These are the judgments which you will place before them. (Shemos 21:1)
Okay, the party's over. The initiation has passed. The sound-and-light
show is completed, and now it's time to get down to business and learn a
little, rather, a lot of halachah. Philosophy is great and the mystical
exciting, but let's face it, one of the things that makes us unique as a
nation is all the mitzvos that we MUST do.
And do. And do.
But hey, who's complaining? Well, in case you are, you might be interested
to know that mitzvos won't always be applicable, because in Yemos
HaMoshiach we won't have to do them anymore. Or will we? That too is a
discussion in the Sha'arei Leshem . . .
The doing of mitzvos and all their rectifications affect every world,
according to their relevancy.
[That is, Asiyah, Yetzirah, Beriyah, and Atzilus. These represent four
levels of spiritual reality and correspond to the bottom nine sefiros of
Malchus to Chochmah, the first being the lowest and the "place" of our
quite physical reality. Even though all four levels are intimately
connected we don't always sense their impact on us, or our impact on them,
but it is an automatic reality decreed and designed by G-d. It is well
known in Kabbalah, that the Ten Sefiros have been set up in a way that
resembles a human being, or more accurately, we have been created to
mirror the way the Sefiros were set up, creating the possibility for a
spiritual link between our body parts and the corresponding levels in the
Sefiros. Thus, just as specific mitzvos or sins are performed with
specific parts of the anatomy they also affect the corresponding level in
the Sefiros, bringing either rectification - or damage, G-d forbid, to
that part of the Sefiros.]
It is the same for all prohibitions, as the Arizal wrote:
That which is pure in Beriyah is impure in Atzilus; there is a concept of
k'lipos in all the worlds. What is considered to be the k'lipah in an
upper world is considered to be pure in the lower world; that which is
base and refuse in an upper world is pure and clean in a lower world.
Likewise, that which is considered opaque and material in an upper world
is considered to be transparent and spiritual in a lower world.
[In order for free-will to be possible, hester panim must also exist. How
can evil exist if everything about Creation screams, "G-d!" Therefore, a
device was created by G-d that can, upon the fulfillment of certain
conditions, block the reality of an Omniscient and Omnipotent G-d from the
minds of men. That device is called the K'lipos, which literally
means "peel" since it acts as a barrier between man and G-d. However, like
evil, K'lipos are not an absolute reality but a relative one. For example,
when a child steals it is less of an offense than when a mature adult
steals, since the adult knows better and has a greater capacity to
appreciate why stealing is wrong. Likewise, behavior that is acceptable on
a regular day of the year can be totally unacceptable while standing in
synagogue on Yom Kippur. So too, it is with the K'lipos: The higher the
level of spiritual consciousness, the greater the expectations of and need
for spiritual accuracy.]
Thus, everything ascends from world to world, including mitzvos and the
tikun they have, according to the level of that world.
[The four worlds are like rungs on a ladder to be climbed to become closer
to G-d. Anything done in the lower worlds ultimately must reach the upper
worlds, and this is done by ascending from level to level, like climbing
from one floor to the next in an apartment building. Do a mitzvah in the
world of Asiyah, and it will cause a ripple effect that will reach the
world or Yetzirah above it. This, in turn, will affect Beriyah, which will
eventually affect Atzilus. At some point in the system a "top" is reached,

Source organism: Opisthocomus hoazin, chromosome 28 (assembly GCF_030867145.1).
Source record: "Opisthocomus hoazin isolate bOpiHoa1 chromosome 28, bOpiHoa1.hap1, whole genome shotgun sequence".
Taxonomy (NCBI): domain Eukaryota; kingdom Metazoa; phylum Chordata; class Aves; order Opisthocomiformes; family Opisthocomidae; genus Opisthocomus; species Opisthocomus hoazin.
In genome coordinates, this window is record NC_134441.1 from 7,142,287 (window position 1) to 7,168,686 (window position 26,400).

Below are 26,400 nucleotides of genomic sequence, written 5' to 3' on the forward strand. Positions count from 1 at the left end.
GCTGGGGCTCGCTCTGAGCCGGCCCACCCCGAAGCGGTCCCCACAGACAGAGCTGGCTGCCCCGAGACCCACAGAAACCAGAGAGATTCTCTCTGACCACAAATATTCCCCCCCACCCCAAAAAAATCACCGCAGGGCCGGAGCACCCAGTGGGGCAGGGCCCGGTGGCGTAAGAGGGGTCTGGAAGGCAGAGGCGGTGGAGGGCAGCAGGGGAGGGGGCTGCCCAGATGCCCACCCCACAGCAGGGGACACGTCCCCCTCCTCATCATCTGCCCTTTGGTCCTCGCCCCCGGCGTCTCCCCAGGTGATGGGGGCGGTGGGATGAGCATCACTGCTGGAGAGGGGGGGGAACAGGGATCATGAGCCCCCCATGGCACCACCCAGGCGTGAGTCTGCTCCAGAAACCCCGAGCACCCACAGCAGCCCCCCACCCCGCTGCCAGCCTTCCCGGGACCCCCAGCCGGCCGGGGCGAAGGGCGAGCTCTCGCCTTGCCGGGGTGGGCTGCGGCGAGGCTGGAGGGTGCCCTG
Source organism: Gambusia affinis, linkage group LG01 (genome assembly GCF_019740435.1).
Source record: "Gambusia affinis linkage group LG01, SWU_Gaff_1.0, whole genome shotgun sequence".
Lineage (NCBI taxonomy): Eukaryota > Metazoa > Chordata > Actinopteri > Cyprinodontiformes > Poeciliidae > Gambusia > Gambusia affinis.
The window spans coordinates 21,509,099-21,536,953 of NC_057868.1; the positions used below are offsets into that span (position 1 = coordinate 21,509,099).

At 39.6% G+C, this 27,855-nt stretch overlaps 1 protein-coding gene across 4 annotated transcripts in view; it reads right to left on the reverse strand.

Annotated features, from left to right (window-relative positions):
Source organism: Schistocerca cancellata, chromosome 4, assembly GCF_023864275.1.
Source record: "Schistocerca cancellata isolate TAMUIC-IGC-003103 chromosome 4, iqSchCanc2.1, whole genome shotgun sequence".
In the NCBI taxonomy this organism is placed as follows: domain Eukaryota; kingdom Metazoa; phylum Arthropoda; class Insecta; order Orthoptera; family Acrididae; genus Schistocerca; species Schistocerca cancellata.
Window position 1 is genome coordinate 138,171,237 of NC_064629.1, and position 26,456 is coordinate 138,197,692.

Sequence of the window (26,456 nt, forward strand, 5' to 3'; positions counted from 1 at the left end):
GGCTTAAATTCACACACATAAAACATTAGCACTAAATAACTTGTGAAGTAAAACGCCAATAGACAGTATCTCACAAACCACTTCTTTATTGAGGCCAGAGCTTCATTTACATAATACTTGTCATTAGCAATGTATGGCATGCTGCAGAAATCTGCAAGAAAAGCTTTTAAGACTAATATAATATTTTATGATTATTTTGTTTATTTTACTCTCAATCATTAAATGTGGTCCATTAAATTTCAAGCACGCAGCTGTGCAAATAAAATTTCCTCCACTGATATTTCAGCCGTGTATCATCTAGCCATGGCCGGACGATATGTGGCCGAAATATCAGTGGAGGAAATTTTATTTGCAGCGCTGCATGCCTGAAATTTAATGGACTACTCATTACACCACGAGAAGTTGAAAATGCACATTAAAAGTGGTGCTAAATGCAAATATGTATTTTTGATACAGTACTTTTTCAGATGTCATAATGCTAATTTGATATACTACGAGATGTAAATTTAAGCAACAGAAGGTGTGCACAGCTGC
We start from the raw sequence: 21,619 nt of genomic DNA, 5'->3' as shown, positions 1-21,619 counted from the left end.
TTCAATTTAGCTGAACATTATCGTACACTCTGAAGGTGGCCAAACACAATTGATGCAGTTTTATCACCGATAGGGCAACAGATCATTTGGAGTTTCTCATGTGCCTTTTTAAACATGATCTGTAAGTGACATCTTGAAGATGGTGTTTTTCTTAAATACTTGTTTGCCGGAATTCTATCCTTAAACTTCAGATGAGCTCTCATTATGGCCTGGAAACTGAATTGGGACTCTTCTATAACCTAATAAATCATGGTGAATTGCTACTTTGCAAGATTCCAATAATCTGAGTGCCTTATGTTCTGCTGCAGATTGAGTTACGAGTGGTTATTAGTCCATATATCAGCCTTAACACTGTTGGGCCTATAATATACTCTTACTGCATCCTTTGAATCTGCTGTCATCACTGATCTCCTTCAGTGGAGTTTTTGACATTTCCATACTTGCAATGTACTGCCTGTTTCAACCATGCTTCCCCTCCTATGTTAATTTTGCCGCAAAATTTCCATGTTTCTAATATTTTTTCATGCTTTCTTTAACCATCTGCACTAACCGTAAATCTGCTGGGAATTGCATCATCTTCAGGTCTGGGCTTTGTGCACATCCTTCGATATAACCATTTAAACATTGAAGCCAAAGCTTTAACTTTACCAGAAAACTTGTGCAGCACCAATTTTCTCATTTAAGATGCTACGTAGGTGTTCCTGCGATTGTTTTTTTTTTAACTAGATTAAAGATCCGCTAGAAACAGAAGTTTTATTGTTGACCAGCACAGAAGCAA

and this causes a new flow of light to descend enhancing the spiritual
reality of each world on its way down. It is like a person who walks into
a bank and requests from the teller a large sum of money from his account.
The teller, not possessing that much money in his till is forced to go to
the manager and request the balance of the funds necessary. However, if
the amount is sufficiently large, the manager may have to call the Central
Bank, which has the funds, and request the missing amount.]
Keep the commandments, the statutes, and the judgments, which I command
you today to do them. (Devarim 7:11)
This is the underlying principle behind many statements of Chazal
regarding the keeping of mitzvos in the Time-to-Come, of which there seems
to be a diversity of opinions. In Tractate Niddah (61b), it says that
mitzvos will no longer apply in the Time-to-Come, as it does in Tractate
Shabbos (151b) where it says that in the Days of Moshiach, the system of
merit and demerit will no longer be operative.
[Even though we are told not to serve G-d only for the sake of being
rewarded (Pirkei Avos 1:3), nevertheless, the point of mitzvos is to make
reward possible for those who perform them, and punishment possible for
those who transgress them.]
In Tractate Avodah Zarah (3a, 4b), it says, "Today, to do them" (Devarim
7:11), but not tomorrow to do them, for as Rashi explains, mitzvos will no
longer be applicable in the Time-to-Come.
In Midrash Shochar Tov (Mizmor 146:5), it says: mattir assurim - He will
permit that which is forbidden; some say that in the Time-to-Come, The
Holy One, Blessed is He, will make pure all animals that were impure in
This World, etc., and permit all that was forbidden, and some say that The
Holy One, Blessed is He will not make them pure, etc. Tractate Kiddushin
(72b) speaks along the same lines, with Rebi Yosi holding that, in the
Time-to-Come, Mamzers and Nesinim will become pure, while Rebi Meir holds
that they will remain impure.
[Children born from relationships that the Torah forbids and which carry
the punishment of excision or death, and converts who converted under
However, in the Talmud Yerushalmi (Megillah, 5), Rebi Yochanan says that
the Book of the Prophets and the Writings, in the future, will no longer
be relevant, whereas the five books of the Torah will be. For what reason?
[It says,] "a great voice, never to be repeated" (Devarim 5:19).
[The Book of the Prophets deals mostly with criticism of the nation for
straying from Torah, or what to expect at the End of Days, two matters
that will become irrelevant in Yemos HaMoshiach. However, says Rebi
Yochanan, the mitzvos of the Torah will still be applicable.]
Rabbi Shimon ben Lakish said: Even Megillas Esther and the Halachos [of
the Oral Law] will still be relevant, as it says, "for the ways of the
world are His" (Chavakuk 3:6); look at the source inside.
The Rambam decided accordingly at the end of Chapter Two of Hilchos
Megillah, also stating that mitzvos would never become irrelevant. This is
also clear from Tractate Rosh Hashanah (30a), where they say: Should the
Temple be re-built, speedily in our days, they will say that last year, we
did not eat when the sun began to rise in the east, etc.
[The Talmud is talking about the usage of the new crop on the sixteenth